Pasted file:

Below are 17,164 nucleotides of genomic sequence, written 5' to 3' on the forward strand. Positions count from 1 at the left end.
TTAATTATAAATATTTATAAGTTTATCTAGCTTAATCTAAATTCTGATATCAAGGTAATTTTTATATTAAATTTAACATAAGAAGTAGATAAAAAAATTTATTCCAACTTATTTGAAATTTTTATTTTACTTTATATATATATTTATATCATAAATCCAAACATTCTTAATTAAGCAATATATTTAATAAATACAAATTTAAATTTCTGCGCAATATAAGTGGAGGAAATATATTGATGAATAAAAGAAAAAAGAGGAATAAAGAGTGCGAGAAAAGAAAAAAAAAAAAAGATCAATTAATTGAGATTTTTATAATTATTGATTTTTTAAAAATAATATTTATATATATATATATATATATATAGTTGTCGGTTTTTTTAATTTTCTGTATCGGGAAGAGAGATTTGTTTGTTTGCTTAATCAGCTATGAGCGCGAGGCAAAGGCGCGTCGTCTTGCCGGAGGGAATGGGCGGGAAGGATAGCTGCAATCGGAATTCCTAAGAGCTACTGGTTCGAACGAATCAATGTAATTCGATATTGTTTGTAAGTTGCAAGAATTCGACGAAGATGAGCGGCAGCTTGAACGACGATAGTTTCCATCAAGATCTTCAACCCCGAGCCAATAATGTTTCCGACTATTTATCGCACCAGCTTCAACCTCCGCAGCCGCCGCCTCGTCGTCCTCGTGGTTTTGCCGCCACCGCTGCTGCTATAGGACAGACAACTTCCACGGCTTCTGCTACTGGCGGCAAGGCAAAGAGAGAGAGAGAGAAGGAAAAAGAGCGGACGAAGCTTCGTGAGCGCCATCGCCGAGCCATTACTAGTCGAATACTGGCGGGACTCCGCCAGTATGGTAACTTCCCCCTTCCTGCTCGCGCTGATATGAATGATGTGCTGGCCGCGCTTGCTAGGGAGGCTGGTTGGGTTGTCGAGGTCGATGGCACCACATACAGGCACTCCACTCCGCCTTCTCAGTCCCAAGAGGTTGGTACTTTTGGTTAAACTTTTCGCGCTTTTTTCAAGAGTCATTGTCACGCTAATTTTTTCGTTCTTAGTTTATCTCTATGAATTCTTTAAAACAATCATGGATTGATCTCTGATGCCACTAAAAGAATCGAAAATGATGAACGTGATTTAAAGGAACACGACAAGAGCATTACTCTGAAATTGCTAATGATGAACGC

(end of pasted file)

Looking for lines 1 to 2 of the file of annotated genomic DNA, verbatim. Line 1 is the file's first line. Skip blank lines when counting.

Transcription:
Below are 17,164 nucleotides of genomic sequence, written 5' to 3' on the forward strand. Positions count from 1 at the left end.
TTAATTATAAATATTTATAAGTTTATCTAGCTTAATCTAAATTCTGATATCAAGGTAATTTTTATATTAAATTTAACATAAGAAGTAGATAAAAAAATTTATTCCAACTTATTTGAAATTTTTATTTTACTTTATATATATATTTATATCATAAATCCAAACATTCTTAATTAAGCAATATATTTAATAAATACAAATTTAAATTTCTGCGCAATATAAGTGGAGGAAATATATTGATGAATAAAAGAAAAAAGAGGAATAAAGAGTGCGAGAAAAGAAAAAAAAAAAAAGATCAATTAATTGAGATTTTTATAATTATTGATTTTTTAAAAATAATATTTATATATATATATATATATATATAGTTGTCGGTTTTTTTAATTTTCTGTATCGGGAAGAGAGATTTGTTTGTTTGCTTAATCAGCTATGAGCGCGAGGCAAAGGCGCGTCGTCTTGCCGGAGGGAATGGGCGGGAAGGATAGCTGCAATCGGAATTCCTAAGAGCTACTGGTTCGAACGAATCAATGTAATTCGATATTGTTTGTAAGTTGCAAGAATTCGACGAAGATGAGCGGCAGCTTGAACGACGATAGTTTCCATCAAGATCTTCAACCCCGAGCCAATAATGTTTCCGACTATTTATCGCACCAGCTTCAACCTCCGCAGCCGCCGCCTCGTCGTCCTCGTGGTTTTGCCGCCACCGCTGCTGCTATAGGACAGACAACTTCCACGGCTTCTGCTACTGGCGGCAAGGCAAAGAGAGAGAGAGAGAAGGAAAAAGAGCGGACGAAGCTTCGTGAGCGCCATCGCCGAGCCATTACTAGTCGAATACTGGCGGGACTCCGCCAGTATGGTAACTTCCCCCTTCCTGCTCGCGCTGATATGAATGATGTGCTGGCCGCGCTTGCTAGGGAGGCTGGTTGGGTTGTCGAGGTCGATGGCACCACATACAGGCACTCCACTCCGCCTTCTCAGTCCCAAGAGGTTGGTACTTTTGGTTAAACTTTTCGCGCTTTTTTCAAGAGTCATTGTCACGCTAATTTTTTCGTTCTTAGTTTATCTCTATGAATTCTTTAAAACAATCATGGATTGATCTCTGATGCCACTAAAAGAATCGAAAATGATGAACGTGATTTAAAGGAACACGACAAGAGCATTACTCTGAAATTGCTAATGATGAACGC